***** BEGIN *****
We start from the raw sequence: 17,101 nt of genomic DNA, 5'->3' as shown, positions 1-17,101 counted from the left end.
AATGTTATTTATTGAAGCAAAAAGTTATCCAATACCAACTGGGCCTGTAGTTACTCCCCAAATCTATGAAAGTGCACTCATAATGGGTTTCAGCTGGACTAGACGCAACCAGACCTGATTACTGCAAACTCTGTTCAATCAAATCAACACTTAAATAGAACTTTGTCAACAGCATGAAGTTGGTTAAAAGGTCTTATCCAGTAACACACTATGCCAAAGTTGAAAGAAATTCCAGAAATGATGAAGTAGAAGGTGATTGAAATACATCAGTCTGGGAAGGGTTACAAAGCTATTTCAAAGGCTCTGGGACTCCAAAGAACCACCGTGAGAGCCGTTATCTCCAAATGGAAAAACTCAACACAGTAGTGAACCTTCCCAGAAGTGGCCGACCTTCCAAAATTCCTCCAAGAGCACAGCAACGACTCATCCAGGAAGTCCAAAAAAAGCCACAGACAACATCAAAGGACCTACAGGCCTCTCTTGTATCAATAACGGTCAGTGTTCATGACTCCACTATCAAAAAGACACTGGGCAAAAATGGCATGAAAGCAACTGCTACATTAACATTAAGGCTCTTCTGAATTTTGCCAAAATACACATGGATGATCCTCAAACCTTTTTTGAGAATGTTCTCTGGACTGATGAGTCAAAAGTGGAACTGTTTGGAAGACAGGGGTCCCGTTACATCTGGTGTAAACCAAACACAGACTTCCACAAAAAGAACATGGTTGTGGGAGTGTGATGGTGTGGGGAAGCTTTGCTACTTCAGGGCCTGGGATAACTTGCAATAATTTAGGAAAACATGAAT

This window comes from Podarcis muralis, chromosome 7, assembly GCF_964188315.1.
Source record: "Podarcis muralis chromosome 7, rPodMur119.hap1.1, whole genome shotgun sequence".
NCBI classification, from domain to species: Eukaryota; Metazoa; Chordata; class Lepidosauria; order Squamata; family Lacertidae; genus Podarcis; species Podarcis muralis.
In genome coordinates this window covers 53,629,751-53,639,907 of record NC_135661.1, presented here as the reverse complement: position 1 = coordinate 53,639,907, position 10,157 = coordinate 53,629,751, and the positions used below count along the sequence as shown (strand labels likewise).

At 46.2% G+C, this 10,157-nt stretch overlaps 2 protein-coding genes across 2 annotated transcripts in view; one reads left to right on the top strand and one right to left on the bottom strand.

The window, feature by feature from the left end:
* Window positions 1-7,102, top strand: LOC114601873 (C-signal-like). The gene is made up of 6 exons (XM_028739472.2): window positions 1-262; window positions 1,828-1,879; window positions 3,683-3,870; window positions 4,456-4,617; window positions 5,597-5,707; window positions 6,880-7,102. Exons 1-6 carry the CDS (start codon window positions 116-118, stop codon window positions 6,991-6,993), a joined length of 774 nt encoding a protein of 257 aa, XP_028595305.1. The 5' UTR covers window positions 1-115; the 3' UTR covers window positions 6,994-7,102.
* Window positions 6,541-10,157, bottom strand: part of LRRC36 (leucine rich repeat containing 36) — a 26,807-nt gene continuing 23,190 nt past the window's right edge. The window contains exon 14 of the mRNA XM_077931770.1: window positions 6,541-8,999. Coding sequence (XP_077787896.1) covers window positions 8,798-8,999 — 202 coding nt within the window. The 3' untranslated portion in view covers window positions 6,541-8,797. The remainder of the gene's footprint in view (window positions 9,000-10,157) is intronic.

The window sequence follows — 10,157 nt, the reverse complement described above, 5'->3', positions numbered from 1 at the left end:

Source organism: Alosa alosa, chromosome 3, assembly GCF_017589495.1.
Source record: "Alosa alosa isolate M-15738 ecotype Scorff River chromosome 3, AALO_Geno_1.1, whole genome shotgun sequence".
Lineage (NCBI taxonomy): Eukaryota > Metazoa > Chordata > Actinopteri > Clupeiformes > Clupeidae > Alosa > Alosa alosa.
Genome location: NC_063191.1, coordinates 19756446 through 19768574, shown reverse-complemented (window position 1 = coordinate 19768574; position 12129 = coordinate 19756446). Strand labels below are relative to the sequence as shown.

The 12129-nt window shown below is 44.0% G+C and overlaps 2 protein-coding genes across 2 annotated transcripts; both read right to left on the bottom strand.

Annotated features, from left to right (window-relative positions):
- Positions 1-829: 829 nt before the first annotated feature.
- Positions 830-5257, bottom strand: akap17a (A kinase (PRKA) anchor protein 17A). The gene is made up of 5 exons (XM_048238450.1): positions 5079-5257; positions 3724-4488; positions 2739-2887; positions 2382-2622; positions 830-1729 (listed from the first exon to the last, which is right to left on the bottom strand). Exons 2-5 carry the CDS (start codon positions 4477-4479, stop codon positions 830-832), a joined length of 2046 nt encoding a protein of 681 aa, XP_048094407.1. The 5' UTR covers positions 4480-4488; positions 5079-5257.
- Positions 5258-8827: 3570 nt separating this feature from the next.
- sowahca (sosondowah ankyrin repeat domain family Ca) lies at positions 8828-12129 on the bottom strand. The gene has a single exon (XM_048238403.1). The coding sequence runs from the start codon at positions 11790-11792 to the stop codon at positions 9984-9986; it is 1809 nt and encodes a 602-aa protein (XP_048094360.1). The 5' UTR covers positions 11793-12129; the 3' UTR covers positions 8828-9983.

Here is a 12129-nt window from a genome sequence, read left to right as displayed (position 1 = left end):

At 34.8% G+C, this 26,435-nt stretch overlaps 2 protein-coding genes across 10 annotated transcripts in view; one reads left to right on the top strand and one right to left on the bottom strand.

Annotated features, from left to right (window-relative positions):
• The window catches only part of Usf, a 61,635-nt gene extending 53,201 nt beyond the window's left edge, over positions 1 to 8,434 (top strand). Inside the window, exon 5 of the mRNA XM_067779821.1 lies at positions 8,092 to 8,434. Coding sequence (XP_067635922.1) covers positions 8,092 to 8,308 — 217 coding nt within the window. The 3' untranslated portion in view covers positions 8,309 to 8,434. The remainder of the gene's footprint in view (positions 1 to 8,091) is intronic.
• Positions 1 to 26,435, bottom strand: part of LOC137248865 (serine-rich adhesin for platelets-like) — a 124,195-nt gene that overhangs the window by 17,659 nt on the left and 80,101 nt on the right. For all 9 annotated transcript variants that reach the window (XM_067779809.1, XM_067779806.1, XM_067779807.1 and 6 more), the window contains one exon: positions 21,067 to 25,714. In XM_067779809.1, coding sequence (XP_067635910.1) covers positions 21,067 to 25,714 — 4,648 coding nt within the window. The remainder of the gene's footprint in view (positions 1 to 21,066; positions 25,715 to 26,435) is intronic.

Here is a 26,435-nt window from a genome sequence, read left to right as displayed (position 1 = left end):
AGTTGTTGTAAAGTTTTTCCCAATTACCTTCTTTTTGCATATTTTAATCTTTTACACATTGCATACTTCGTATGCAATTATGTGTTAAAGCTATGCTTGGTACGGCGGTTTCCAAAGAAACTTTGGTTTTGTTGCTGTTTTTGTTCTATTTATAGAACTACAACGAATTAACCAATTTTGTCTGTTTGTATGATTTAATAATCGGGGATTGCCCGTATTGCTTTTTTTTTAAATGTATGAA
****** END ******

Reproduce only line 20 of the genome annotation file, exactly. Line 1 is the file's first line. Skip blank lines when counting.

- Positions 5258-8827: 3570 nt separating this feature from the next.